NASA Reveals Plans for New Mars Rover

Sequels are all the rage these days… even for NASA, apparently.

At the American Geophysical Union 2012 convention in San Francisco today, NASA’s associate administrator for science John Grunsfeld revealed the agency’s plans for another Mars mission. Slated to land in 2020, it will be a rover based on the same design as Mars Science Laboratory. Estimated cost of the mission was announced to be $1.5 billion.

This news brought mixed reactions from many of those in attendance as well as followers online, as while more exploration of the Red Planet is certainly an exciting concept, we have all heard — and seen — countless tales of budget cuts and funding problems throughout NASA over recent years, and many proposed missions and collaborations have had to be shelved or cut short due to lack of funds (remember ExoMars?) Even though the budget for this mission is supposedly “not being taken from other areas,” it’s clearly not going to them either. It will be interesting to see how this plays out across the agency.

The full press release from NASA can be seen below:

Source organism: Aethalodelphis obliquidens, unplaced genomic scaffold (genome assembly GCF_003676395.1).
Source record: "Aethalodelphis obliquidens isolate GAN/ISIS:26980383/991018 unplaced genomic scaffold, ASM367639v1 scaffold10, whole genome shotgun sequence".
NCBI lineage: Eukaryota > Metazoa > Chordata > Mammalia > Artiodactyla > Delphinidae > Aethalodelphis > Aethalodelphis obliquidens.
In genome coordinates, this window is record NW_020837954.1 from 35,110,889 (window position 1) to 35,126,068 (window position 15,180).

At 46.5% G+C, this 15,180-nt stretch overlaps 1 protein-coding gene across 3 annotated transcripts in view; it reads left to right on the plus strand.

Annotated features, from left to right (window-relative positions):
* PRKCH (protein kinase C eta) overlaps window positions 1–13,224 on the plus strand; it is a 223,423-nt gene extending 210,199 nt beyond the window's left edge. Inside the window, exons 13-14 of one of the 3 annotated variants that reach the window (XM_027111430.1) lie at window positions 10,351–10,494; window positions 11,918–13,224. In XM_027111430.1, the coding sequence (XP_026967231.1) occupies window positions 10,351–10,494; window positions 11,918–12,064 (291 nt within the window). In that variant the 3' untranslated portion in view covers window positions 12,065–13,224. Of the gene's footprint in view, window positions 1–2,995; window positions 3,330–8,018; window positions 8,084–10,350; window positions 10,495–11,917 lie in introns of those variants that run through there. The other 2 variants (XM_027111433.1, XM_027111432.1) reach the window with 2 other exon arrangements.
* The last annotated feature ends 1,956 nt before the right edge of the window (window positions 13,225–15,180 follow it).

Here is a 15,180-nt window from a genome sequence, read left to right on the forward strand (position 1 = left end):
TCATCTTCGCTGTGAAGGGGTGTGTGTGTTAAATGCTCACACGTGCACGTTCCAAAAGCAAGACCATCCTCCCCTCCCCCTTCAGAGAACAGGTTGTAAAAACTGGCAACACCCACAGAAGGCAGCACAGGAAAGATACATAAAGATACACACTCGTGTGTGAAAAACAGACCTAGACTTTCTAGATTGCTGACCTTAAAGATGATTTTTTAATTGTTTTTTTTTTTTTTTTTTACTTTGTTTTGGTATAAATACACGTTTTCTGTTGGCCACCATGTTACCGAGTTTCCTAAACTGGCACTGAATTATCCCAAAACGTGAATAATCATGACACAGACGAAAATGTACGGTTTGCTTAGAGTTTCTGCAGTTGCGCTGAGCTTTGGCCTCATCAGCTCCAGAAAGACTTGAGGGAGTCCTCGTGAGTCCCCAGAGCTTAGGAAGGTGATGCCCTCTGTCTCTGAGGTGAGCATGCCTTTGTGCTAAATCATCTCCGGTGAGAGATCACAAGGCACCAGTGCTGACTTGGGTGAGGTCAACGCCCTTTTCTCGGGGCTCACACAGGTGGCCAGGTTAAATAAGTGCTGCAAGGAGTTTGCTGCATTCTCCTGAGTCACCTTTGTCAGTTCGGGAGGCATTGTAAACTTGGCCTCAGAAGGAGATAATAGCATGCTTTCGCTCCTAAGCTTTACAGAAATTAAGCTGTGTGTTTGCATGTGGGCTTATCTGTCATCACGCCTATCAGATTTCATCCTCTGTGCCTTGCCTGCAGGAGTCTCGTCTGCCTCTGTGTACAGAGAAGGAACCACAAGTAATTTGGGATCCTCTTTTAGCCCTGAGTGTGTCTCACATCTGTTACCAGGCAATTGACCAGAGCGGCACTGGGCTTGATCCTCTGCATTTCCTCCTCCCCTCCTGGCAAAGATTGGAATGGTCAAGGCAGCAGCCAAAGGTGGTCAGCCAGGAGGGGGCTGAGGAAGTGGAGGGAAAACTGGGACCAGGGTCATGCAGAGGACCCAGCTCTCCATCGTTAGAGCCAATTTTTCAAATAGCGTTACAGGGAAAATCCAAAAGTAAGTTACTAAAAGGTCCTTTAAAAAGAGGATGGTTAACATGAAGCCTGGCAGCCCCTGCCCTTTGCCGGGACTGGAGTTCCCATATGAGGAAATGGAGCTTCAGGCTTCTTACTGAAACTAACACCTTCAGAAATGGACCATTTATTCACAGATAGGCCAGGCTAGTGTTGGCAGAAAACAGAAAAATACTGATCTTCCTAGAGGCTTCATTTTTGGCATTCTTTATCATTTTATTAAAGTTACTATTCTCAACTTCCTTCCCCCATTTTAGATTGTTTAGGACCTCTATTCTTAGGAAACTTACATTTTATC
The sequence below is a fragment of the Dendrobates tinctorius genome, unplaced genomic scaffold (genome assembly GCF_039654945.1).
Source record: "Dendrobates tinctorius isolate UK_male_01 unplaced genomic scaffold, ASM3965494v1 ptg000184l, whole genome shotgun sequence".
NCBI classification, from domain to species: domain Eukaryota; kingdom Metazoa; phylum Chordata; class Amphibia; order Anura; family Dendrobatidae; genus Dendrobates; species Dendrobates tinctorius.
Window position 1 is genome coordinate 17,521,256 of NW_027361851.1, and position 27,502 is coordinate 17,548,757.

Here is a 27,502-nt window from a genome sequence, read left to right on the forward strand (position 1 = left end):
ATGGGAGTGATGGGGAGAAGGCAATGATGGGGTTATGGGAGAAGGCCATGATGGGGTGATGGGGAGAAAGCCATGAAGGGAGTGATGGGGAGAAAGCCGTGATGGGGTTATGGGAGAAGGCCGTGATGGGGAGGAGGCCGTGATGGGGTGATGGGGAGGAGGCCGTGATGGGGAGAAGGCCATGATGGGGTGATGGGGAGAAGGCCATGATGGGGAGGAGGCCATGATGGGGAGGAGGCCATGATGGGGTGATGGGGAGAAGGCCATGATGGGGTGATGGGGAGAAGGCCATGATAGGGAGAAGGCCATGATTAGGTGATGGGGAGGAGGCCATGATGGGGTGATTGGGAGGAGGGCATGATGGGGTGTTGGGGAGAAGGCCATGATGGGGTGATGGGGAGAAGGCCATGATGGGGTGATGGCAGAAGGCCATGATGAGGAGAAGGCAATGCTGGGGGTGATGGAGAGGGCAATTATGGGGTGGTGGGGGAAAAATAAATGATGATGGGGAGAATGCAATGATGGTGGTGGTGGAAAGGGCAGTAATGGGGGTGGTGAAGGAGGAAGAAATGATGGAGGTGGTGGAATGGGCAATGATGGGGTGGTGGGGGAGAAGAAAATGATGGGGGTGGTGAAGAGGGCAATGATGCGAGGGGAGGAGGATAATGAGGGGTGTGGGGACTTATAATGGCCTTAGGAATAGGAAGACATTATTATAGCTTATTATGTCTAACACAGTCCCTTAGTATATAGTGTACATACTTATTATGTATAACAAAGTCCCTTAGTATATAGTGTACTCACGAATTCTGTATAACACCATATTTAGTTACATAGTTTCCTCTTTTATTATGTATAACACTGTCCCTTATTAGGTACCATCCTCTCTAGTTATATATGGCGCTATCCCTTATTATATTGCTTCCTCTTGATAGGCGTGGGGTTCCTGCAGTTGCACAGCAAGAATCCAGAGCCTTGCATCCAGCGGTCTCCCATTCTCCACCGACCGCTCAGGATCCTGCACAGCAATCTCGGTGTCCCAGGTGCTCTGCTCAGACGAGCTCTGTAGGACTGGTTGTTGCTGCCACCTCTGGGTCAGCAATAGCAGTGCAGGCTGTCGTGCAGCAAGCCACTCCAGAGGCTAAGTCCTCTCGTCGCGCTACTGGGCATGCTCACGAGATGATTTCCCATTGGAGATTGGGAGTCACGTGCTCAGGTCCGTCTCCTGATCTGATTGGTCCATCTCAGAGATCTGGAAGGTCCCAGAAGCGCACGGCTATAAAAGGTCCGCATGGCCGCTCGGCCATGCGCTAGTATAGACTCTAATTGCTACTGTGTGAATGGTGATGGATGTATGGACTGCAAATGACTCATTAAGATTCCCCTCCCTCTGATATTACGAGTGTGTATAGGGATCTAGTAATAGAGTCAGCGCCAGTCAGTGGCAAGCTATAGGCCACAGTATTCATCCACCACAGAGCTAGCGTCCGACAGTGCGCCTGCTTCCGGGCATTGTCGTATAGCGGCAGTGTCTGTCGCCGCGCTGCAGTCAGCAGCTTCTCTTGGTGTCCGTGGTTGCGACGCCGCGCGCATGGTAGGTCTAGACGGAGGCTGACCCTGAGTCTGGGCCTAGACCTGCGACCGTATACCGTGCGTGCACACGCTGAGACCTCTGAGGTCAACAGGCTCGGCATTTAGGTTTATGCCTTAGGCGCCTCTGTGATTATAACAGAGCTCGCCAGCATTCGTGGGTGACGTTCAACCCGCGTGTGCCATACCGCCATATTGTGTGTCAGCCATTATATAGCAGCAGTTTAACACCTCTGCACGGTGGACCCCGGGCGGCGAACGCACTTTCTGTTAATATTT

(Via NASA)

Building on the success of Curiosity’s Red Planet landing, NASA has announced plans for a robust multi-year Mars program, including a new robotic science rover set to launch in 2020. This announcement affirms the agency’s commitment to a bold exploration program that meets our nation’s scientific and human exploration objectives.

“The Obama administration is committed to a robust Mars exploration program,” NASA Administrator Charles Bolden said. “With this next mission, we’re ensuring America remains the world leader in the exploration of the Red Planet, while taking another significant step toward sending humans there in the 2030s.”

The planned portfolio includes the Curiosity and Opportunity rovers; two NASA spacecraft and contributions to one European spacecraft currently orbiting Mars; the 2013 launch of the Mars Atmosphere and Volatile EvolutioN (MAVEN) orbiter to study the Martian upper atmosphere; the Interior Exploration using Seismic Investigations, Geodesy and Heat Transport (InSight) mission, which will take the first look into the deep interior of Mars; and participation in ESA’s 2016 and 2018 ExoMars missions, including providing “Electra” telecommunication radios to ESA’s 2016 mission and a critical element of the premier astrobiology instrument on the 2018 ExoMars rover.